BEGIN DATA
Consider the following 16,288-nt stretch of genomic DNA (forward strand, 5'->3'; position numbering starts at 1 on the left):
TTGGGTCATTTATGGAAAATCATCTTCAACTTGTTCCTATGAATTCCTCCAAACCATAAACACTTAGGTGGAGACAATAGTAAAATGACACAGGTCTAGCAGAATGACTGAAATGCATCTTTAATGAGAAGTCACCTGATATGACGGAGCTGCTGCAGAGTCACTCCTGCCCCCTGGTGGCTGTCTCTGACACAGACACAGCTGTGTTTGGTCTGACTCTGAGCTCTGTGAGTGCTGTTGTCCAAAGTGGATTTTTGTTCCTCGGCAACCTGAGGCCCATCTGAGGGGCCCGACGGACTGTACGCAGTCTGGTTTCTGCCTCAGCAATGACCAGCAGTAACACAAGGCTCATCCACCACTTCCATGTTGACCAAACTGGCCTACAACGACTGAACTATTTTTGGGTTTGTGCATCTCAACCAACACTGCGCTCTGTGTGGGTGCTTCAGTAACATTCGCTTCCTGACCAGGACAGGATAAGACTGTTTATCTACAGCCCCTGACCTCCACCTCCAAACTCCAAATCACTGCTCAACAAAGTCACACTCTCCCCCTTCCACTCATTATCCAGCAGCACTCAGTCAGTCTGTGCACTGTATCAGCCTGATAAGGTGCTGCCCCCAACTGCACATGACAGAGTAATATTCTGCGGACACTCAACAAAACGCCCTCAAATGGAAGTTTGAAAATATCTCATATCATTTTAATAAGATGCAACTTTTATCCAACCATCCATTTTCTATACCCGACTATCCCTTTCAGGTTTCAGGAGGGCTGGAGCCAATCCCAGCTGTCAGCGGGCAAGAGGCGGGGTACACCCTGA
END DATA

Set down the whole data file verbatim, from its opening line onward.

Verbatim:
Consider the following 16,288-nt stretch of genomic DNA (forward strand, 5'->3'; position numbering starts at 1 on the left):
TTGGGTCATTTATGGAAAATCATCTTCAACTTGTTCCTATGAATTCCTCCAAACCATAAACACTTAGGTGGAGACAATAGTAAAATGACACAGGTCTAGCAGAATGACTGAAATGCATCTTTAATGAGAAGTCACCTGATATGACGGAGCTGCTGCAGAGTCACTCCTGCCCCCTGGTGGCTGTCTCTGACACAGACACAGCTGTGTTTGGTCTGACTCTGAGCTCTGTGAGTGCTGTTGTCCAAAGTGGATTTTTGTTCCTCGGCAACCTGAGGCCCATCTGAGGGGCCCGACGGACTGTACGCAGTCTGGTTTCTGCCTCAGCAATGACCAGCAGTAACACAAGGCTCATCCACCACTTCCATGTTGACCAAACTGGCCTACAACGACTGAACTATTTTTGGGTTTGTGCATCTCAACCAACACTGCGCTCTGTGTGGGTGCTTCAGTAACATTCGCTTCCTGACCAGGACAGGATAAGACTGTTTATCTACAGCCCCTGACCTCCACCTCCAAACTCCAAATCACTGCTCAACAAAGTCACACTCTCCCCCTTCCACTCATTATCCAGCAGCACTCAGTCAGTCTGTGCACTGTATCAGCCTGATAAGGTGCTGCCCCCAACTGCACATGACAGAGTAATATTCTGCGGACACTCAACAAAACGCCCTCAAATGGAAGTTTGAAAATATCTCATATCATTTTAATAAGATGCAACTTTTATCCAACCATCCATTTTCTATACCCGACTATCCCTTTCAGGTTTCAGGAGGGCTGGAGCCAATCCCAGCTGTCAGCGGGCAAGAGGCGGGGTACACCCTGA